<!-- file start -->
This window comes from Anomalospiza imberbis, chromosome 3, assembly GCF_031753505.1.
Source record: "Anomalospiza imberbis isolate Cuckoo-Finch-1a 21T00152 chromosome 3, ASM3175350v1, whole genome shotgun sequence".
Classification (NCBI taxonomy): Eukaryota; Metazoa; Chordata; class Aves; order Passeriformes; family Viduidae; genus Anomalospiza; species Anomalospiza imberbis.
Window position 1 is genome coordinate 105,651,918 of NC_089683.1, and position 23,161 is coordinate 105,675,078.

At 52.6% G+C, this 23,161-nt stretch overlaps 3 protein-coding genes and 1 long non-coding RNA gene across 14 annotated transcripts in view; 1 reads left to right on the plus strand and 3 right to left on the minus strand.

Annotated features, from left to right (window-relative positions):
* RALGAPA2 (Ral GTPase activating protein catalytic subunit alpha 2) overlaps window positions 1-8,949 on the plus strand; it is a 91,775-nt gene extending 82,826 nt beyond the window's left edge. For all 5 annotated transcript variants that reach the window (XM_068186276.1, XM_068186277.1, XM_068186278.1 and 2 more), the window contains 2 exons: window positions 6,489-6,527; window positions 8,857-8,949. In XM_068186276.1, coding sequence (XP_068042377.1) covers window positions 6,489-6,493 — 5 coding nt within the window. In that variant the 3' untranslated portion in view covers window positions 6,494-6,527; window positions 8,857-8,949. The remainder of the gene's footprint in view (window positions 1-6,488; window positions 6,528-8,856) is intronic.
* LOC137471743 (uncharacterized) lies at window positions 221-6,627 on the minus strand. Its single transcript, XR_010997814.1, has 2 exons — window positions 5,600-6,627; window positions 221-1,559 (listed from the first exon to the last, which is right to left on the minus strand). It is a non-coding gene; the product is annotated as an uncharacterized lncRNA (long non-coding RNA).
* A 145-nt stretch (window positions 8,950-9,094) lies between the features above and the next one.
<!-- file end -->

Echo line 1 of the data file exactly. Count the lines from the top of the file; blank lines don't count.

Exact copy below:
This window comes from Anomalospiza imberbis, chromosome 3, assembly GCF_031753505.1.